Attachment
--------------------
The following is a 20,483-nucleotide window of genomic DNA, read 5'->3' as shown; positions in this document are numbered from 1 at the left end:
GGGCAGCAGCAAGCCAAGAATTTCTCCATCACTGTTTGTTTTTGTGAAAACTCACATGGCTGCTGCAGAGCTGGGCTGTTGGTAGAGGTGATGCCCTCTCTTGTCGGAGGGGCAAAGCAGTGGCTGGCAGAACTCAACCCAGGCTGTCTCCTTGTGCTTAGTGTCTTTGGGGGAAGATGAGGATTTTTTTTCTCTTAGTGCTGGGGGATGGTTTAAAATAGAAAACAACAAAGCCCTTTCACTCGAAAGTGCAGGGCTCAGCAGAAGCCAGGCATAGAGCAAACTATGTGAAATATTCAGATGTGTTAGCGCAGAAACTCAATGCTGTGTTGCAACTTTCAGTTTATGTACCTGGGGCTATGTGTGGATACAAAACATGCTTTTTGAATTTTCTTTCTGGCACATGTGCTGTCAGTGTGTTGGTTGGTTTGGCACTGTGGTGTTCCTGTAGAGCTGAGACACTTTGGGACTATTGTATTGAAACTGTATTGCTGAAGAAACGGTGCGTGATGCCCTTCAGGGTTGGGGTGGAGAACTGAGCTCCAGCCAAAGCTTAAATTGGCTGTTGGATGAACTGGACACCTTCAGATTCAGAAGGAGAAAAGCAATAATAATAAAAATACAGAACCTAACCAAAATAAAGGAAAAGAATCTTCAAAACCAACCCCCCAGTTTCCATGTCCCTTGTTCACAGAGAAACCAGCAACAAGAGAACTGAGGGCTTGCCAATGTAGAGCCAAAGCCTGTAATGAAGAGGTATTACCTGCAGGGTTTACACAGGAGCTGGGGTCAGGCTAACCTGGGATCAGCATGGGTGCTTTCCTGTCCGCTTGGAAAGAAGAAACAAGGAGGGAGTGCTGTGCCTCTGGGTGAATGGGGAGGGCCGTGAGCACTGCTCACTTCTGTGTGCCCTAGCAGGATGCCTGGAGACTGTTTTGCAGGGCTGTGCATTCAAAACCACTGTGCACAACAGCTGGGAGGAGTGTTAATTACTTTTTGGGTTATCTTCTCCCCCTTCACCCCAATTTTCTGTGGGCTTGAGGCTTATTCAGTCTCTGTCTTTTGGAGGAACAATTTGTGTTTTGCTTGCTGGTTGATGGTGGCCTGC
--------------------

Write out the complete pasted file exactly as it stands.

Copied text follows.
The following is a 20,483-nucleotide window of genomic DNA, read 5'->3' as shown; positions in this document are numbered from 1 at the left end:
GGGCAGCAGCAAGCCAAGAATTTCTCCATCACTGTTTGTTTTTGTGAAAACTCACATGGCTGCTGCAGAGCTGGGCTGTTGGTAGAGGTGATGCCCTCTCTTGTCGGAGGGGCAAAGCAGTGGCTGGCAGAACTCAACCCAGGCTGTCTCCTTGTGCTTAGTGTCTTTGGGGGAAGATGAGGATTTTTTTTCTCTTAGTGCTGGGGGATGGTTTAAAATAGAAAACAACAAAGCCCTTTCACTCGAAAGTGCAGGGCTCAGCAGAAGCCAGGCATAGAGCAAACTATGTGAAATATTCAGATGTGTTAGCGCAGAAACTCAATGCTGTGTTGCAACTTTCAGTTTATGTACCTGGGGCTATGTGTGGATACAAAACATGCTTTTTGAATTTTCTTTCTGGCACATGTGCTGTCAGTGTGTTGGTTGGTTTGGCACTGTGGTGTTCCTGTAGAGCTGAGACACTTTGGGACTATTGTATTGAAACTGTATTGCTGAAGAAACGGTGCGTGATGCCCTTCAGGGTTGGGGTGGAGAACTGAGCTCCAGCCAAAGCTTAAATTGGCTGTTGGATGAACTGGACACCTTCAGATTCAGAAGGAGAAAAGCAATAATAATAAAAATACAGAACCTAACCAAAATAAAGGAAAAGAATCTTCAAAACCAACCCCCCAGTTTCCATGTCCCTTGTTCACAGAGAAACCAGCAACAAGAGAACTGAGGGCTTGCCAATGTAGAGCCAAAGCCTGTAATGAAGAGGTATTACCTGCAGGGTTTACACAGGAGCTGGGGTCAGGCTAACCTGGGATCAGCATGGGTGCTTTCCTGTCCGCTTGGAAAGAAGAAACAAGGAGGGAGTGCTGTGCCTCTGGGTGAATGGGGAGGGCCGTGAGCACTGCTCACTTCTGTGTGCCCTAGCAGGATGCCTGGAGACTGTTTTGCAGGGCTGTGCATTCAAAACCACTGTGCACAACAGCTGGGAGGAGTGTTAATTACTTTTTGGGTTATCTTCTCCCCCTTCACCCCAATTTTCTGTGGGCTTGAGGCTTATTCAGTCTCTGTCTTTTGGAGGAACAATTTGTGTTTTGCTTGCTGGTTGATGGTGGCCTGC